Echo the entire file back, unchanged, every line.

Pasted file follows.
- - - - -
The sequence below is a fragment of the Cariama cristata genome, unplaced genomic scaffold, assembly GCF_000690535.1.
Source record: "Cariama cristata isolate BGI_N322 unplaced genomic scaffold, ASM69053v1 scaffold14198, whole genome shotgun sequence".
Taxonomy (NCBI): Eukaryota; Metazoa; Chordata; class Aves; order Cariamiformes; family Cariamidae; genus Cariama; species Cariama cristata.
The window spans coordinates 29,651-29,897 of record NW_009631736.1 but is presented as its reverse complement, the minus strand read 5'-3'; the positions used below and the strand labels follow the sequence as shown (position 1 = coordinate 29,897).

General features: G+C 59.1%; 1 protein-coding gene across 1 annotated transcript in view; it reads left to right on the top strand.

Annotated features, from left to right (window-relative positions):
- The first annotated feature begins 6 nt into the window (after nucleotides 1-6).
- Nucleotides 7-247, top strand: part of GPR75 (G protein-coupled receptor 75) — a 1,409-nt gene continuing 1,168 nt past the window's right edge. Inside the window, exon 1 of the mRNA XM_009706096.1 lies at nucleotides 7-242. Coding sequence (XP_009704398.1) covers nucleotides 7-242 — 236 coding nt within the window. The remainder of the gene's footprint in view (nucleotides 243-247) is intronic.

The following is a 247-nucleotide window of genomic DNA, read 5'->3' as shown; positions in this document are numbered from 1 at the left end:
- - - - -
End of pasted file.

The sequence below is a fragment of the Cariama cristata genome, unplaced genomic scaffold, assembly GCF_000690535.1.
Source record: "Cariama cristata isolate BGI_N322 unplaced genomic scaffold, ASM69053v1 scaffold14198, whole genome shotgun sequence".
Taxonomy (NCBI): Eukaryota; Metazoa; Chordata; class Aves; order Cariamiformes; family Cariamidae; genus Cariama; species Cariama cristata.
The window spans coordinates 29,651-29,897 of record NW_009631736.1 but is presented as its reverse complement, the minus strand read 5'-3'; the positions used below and the strand labels follow the sequence as shown (position 1 = coordinate 29,897).

General features: G+C 59.1%; 1 protein-coding gene across 1 annotated transcript in view; it reads left to right on the top strand.

Annotated features, from left to right (window-relative positions):
- The first annotated feature begins 6 nt into the window (after nucleotides 1-6).
- Nucleotides 7-247, top strand: part of GPR75 (G protein-coupled receptor 75) — a 1,409-nt gene continuing 1,168 nt past the window's right edge. Inside the window, exon 1 of the mRNA XM_009706096.1 lies at nucleotides 7-242. Coding sequence (XP_009704398.1) covers nucleotides 7-242 — 236 coding nt within the window. The remainder of the gene's footprint in view (nucleotides 243-247) is intronic.

The following is a 247-nucleotide window of genomic DNA, read 5'->3' as shown; positions in this document are numbered from 1 at the left end: